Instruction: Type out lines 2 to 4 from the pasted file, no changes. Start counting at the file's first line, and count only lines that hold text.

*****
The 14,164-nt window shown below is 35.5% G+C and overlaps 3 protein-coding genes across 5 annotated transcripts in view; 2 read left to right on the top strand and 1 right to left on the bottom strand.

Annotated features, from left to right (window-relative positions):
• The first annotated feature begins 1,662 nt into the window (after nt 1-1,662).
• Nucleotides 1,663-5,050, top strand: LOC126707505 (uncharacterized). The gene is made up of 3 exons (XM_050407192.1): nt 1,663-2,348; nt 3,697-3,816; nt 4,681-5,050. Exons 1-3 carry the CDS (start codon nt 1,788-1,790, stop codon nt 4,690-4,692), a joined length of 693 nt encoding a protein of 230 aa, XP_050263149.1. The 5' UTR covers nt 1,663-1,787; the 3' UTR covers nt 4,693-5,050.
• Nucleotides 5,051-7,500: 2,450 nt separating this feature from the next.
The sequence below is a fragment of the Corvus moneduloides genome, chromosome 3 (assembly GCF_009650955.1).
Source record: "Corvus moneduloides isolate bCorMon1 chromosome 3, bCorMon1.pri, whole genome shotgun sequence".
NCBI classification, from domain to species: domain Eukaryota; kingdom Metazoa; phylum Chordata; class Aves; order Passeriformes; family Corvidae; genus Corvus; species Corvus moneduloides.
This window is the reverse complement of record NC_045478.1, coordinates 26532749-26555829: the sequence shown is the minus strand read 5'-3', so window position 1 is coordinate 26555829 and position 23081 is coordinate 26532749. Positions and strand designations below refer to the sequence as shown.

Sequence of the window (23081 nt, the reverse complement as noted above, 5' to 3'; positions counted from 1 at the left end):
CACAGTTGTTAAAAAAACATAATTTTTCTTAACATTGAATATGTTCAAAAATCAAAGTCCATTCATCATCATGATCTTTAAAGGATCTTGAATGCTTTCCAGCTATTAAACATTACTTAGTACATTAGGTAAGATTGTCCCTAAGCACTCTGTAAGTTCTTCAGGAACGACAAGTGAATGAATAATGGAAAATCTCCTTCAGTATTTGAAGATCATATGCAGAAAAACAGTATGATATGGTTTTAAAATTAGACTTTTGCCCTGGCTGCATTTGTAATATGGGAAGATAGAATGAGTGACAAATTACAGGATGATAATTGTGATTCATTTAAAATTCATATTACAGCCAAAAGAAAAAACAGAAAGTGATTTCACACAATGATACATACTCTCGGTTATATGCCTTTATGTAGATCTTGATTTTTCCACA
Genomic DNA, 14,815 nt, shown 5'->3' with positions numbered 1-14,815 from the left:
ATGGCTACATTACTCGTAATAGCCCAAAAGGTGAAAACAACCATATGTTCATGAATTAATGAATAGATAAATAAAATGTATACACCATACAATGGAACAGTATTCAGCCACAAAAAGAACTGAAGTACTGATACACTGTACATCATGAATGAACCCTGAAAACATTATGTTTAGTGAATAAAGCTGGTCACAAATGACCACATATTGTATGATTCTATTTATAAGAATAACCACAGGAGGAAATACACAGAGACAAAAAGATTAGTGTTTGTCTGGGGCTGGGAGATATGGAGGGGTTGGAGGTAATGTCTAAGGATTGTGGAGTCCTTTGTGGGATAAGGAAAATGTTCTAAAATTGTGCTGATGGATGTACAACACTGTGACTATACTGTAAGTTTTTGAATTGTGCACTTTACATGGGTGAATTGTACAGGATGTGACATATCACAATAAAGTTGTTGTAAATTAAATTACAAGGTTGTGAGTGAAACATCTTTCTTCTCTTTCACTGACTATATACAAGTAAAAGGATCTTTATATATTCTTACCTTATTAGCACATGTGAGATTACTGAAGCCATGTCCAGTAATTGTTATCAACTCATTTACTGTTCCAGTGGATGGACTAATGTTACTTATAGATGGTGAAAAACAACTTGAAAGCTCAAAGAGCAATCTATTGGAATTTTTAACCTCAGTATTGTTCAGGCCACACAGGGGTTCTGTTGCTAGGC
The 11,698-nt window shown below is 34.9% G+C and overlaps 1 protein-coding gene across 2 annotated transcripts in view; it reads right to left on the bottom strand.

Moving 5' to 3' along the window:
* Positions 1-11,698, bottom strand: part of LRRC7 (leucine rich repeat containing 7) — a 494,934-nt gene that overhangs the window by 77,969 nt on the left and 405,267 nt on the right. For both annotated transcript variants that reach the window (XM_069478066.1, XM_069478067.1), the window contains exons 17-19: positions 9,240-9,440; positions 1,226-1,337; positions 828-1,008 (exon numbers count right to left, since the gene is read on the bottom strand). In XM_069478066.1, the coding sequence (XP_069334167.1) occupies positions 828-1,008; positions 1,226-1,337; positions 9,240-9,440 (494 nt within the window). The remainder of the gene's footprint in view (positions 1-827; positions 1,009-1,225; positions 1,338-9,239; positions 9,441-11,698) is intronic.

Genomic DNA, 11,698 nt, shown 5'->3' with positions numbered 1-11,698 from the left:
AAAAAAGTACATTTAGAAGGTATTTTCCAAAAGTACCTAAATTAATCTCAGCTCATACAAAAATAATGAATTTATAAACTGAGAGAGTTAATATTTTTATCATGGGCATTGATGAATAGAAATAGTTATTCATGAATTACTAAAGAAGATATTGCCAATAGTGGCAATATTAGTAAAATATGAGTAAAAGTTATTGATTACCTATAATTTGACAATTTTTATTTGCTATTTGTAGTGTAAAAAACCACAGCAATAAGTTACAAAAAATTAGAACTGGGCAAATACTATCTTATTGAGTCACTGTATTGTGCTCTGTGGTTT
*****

Annotated features, from left to right (window-relative positions):
• The first annotated feature begins 1,662 nt into the window (after nt 1-1,662).
• Nucleotides 1,663-5,050, top strand: LOC126707505 (uncharacterized). The gene is made up of 3 exons (XM_050407192.1): nt 1,663-2,348; nt 3,697-3,816; nt 4,681-5,050. Exons 1-3 carry the CDS (start codon nt 1,788-1,790, stop codon nt 4,690-4,692), a joined length of 693 nt encoding a protein of 230 aa, XP_050263149.1. The 5' UTR covers nt 1,663-1,787; the 3' UTR covers nt 4,693-5,050.